Afghan women and girls are being failed by the country’s justice system with their access to justice for crimes of violence remaining tenuous, finds a new report released today by the UN Assistance Mission in Afghanistan (UNAMA) and the UN Human Rights Office.
The report, titled, “In Search of Justice for Crimes of Violence Against Women and Girls,” examines the response of the justice system and the redress provided to survivors in reported cases of violence against women and girls in the period between September 2018 and February 2020.
UNAMA found that only half of reported crimes reached a primary court, with perpetrators convicted in around 40 per cent of all documented cases.
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“The stark reality is that too many women and girls still fail to see justice for the violence they experience, and impunity remains far too common,” said Deborah Lyons, the Secretary-General’s Special Representative for Afghanistan.
The report raises multiple concerns about the justice system’s treatment of women and girls, such as low rates of conviction for so-called “honour killings” – just 23 per cent as compared to a conviction rate of 51 per cent for murders unrelated to “honour”. Other issues raised in the report include the problematic handling of rape cases and the ongoing detention of women for “running away”.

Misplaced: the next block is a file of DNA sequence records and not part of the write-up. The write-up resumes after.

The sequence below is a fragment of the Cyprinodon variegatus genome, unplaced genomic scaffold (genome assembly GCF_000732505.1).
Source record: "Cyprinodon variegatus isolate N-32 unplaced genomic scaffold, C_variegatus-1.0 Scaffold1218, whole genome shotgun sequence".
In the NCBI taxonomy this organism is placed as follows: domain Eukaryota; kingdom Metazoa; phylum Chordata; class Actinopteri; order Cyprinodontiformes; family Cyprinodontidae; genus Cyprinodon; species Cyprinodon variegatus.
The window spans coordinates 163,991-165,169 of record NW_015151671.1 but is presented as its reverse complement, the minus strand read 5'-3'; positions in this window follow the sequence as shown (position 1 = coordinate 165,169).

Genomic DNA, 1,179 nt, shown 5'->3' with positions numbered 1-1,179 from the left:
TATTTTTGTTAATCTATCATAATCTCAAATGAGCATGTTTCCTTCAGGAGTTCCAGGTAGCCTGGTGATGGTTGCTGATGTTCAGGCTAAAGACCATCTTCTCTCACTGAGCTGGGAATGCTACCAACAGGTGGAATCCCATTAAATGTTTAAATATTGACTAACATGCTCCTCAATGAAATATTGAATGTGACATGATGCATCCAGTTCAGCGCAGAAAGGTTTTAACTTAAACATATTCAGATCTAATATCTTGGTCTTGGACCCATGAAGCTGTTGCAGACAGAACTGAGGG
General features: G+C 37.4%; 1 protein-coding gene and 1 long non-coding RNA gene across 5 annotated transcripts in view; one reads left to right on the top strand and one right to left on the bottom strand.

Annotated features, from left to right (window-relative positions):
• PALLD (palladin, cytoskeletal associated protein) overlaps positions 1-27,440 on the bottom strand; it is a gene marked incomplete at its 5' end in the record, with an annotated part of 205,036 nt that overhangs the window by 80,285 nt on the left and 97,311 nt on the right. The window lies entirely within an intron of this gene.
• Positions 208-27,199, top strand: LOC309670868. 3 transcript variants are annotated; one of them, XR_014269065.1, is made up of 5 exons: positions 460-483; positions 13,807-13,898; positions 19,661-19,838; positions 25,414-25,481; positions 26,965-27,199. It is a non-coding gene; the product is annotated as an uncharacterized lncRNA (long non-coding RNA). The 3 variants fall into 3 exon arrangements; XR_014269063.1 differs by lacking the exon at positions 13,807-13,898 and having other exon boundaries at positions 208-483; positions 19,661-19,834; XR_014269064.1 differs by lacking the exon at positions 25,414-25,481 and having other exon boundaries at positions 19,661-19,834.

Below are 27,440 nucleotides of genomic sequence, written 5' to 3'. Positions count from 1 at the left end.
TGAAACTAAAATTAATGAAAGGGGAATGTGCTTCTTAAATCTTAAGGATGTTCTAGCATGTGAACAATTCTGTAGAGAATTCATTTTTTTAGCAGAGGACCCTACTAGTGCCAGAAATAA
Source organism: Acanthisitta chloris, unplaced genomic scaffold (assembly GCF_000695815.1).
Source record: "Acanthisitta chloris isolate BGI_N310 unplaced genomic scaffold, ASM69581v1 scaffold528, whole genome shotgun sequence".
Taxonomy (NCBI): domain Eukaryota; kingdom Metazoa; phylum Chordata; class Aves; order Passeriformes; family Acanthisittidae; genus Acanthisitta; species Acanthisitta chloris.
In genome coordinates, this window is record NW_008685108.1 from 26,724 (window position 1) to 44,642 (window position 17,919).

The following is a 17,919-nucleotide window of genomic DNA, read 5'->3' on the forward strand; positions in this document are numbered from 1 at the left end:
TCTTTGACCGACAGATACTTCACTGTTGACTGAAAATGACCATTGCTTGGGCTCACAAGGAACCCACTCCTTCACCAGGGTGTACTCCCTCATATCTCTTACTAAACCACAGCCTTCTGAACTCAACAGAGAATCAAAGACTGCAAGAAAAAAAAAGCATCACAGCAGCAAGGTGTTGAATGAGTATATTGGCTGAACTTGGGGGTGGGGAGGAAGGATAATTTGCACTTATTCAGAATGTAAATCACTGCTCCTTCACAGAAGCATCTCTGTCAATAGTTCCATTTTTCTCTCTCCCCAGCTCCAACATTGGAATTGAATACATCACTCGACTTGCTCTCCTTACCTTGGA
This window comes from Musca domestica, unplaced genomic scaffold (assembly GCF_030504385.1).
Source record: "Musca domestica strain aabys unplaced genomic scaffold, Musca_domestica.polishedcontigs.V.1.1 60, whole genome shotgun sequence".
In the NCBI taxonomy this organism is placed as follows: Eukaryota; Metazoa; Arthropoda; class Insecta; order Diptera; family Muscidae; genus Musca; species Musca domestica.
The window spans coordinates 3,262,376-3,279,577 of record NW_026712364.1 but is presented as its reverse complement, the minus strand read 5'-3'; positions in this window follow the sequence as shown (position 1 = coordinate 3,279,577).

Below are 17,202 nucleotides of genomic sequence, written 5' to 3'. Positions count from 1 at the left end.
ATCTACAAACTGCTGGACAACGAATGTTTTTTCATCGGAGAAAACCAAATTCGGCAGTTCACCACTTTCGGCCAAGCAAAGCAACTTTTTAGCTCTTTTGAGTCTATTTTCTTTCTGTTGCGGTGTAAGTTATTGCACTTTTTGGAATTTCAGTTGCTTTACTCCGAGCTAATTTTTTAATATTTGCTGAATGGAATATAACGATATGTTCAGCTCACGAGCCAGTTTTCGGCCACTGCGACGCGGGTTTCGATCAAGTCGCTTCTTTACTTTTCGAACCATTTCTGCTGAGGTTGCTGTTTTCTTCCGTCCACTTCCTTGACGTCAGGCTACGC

“Far too many times, the justice system re-victimizes survivors instead of working on their behalf. This trend must stop. Serious efforts must continue to enable women and girls to access justice and to ensure that they are treated with dignity by the justice system,” said Fiona Frazer, UNAMA’s Human Rights Chief and Representative of the UN High Commissioner for Human Rights in Afghanistan.
UNAMA called for the Elimination of Violence Against Women Law (EVAW Law) to be amended to expand authorities’ powers to investigate and prosecute all crimes in the Law and for strengthened institutional responses to crimes of violence against women and girls.